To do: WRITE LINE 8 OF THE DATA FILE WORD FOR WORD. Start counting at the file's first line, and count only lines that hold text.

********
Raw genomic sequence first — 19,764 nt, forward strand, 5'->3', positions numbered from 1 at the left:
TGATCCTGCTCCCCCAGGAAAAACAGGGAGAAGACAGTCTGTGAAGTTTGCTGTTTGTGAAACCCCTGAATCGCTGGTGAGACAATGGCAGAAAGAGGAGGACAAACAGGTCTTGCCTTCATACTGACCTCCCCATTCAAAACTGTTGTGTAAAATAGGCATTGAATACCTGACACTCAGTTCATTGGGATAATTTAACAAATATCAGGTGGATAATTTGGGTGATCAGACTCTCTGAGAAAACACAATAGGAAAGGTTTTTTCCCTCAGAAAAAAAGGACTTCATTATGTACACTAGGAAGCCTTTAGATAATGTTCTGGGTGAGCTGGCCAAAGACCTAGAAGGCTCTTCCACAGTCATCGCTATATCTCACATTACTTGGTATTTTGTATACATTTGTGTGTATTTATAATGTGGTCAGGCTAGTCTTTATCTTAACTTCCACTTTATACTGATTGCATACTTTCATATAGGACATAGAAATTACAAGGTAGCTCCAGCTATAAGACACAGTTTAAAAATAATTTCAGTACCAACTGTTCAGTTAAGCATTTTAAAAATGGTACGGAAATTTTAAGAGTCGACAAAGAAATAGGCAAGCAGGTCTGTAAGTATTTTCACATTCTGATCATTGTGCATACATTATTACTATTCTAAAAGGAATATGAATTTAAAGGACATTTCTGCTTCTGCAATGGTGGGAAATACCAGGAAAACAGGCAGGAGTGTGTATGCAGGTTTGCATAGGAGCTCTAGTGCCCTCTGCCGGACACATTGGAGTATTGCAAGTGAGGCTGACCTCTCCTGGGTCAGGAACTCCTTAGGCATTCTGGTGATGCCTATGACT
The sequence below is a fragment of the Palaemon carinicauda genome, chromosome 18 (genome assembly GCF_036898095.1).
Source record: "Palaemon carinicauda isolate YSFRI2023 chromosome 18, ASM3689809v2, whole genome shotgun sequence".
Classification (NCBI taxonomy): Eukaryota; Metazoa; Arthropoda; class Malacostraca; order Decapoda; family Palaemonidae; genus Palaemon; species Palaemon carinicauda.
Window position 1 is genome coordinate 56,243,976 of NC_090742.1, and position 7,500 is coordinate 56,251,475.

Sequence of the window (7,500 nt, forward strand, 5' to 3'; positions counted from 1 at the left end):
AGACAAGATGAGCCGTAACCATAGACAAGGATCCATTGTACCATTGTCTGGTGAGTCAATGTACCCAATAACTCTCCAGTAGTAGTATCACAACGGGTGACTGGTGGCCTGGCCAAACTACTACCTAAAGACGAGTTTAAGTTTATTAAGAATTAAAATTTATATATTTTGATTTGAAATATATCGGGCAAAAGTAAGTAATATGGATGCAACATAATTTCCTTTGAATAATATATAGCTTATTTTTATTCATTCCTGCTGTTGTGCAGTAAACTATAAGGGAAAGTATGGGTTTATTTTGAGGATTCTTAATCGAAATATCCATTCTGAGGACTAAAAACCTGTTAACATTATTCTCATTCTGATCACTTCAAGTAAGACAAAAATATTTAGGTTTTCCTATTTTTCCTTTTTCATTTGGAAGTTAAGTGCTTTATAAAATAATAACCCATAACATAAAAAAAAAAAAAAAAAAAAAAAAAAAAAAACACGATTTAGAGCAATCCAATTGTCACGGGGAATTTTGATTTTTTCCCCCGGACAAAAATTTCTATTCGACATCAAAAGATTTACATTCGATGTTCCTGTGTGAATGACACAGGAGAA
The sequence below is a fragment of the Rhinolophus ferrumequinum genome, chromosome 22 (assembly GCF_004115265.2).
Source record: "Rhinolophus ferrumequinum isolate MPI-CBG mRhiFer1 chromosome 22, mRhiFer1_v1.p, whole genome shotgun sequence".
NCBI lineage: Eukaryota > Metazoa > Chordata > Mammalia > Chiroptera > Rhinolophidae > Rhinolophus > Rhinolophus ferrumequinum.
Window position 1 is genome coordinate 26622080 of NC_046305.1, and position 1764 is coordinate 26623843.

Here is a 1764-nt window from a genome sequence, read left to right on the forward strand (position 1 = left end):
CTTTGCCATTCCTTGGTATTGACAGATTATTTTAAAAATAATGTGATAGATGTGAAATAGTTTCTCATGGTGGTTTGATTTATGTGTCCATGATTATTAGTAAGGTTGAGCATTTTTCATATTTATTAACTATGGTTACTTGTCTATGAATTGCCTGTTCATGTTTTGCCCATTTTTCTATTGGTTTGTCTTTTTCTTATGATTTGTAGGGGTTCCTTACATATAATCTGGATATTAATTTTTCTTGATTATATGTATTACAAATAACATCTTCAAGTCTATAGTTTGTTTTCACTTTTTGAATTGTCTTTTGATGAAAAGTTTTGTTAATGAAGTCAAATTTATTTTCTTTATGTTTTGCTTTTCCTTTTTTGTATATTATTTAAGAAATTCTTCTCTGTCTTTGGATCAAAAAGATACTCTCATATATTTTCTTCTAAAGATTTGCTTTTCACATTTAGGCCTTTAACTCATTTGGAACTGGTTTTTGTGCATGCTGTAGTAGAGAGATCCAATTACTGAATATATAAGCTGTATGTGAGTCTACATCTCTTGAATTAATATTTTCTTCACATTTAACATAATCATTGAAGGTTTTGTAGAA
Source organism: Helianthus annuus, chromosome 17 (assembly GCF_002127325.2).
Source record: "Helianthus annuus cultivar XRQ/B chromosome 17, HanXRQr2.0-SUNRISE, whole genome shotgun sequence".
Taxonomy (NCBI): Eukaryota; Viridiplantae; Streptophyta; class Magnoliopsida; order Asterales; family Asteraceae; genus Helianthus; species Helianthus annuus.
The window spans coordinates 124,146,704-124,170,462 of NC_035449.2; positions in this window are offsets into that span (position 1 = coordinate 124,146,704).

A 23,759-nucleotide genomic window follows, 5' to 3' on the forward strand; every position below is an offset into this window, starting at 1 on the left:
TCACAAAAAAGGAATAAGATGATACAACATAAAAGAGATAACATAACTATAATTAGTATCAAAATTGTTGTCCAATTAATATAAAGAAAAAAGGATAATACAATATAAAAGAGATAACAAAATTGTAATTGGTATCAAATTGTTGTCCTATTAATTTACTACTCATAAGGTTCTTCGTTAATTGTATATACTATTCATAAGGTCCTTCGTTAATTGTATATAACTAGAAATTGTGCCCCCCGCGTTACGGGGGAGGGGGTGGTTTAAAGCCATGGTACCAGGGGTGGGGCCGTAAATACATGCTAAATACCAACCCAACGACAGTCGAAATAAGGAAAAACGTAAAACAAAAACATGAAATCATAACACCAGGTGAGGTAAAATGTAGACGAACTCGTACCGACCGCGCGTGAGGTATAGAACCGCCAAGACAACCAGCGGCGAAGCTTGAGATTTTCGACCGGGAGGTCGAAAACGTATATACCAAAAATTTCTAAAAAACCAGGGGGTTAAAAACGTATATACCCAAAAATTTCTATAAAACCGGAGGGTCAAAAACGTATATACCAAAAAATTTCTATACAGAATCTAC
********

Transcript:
AGACAAGATGAGCCGTAACCATAGACAAGGATCCATTGTACCATTGTCTGGTGAGTCAATGTACCCAATAACTCTCCAGTAGTAGTATCACAACGGGTGACTGGTGGCCTGGCCAAACTACTACCTAAAGACGAGTTTAAGTTTATTAAGAATTAAAATTTATATATTTTGATTTGAAATATATCGGGCAAAAGTAAGTAATATGGATGCAACATAATTTCCTTTGAATAATATATAGCTTATTTTTATTCATTCCTGCTGTTGTGCAGTAAACTATAAGGGAAAGTATGGGTTTATTTTGAGGATTCTTAATCGAAATATCCATTCTGAGGACTAAAAACCTGTTAACATTATTCTCATTCTGATCACTTCAAGTAAGACAAAAATATTTAGGTTTTCCTATTTTTCCTTTTTCATTTGGAAGTTAAGTGCTTTATAAAATAATAACCCATAACATAAAAAAAAAAAAAAAAAAAAAAAAAAAAAAACACGATTTAGAGCAATCCAATTGTCACGGGGAATTTTGATTTTTTCCCCCGGACAAAAATTTCTATTCGACATCAAAAGATTTACATTCGATGTTCCTGTGTGAATGACACAGGAGAA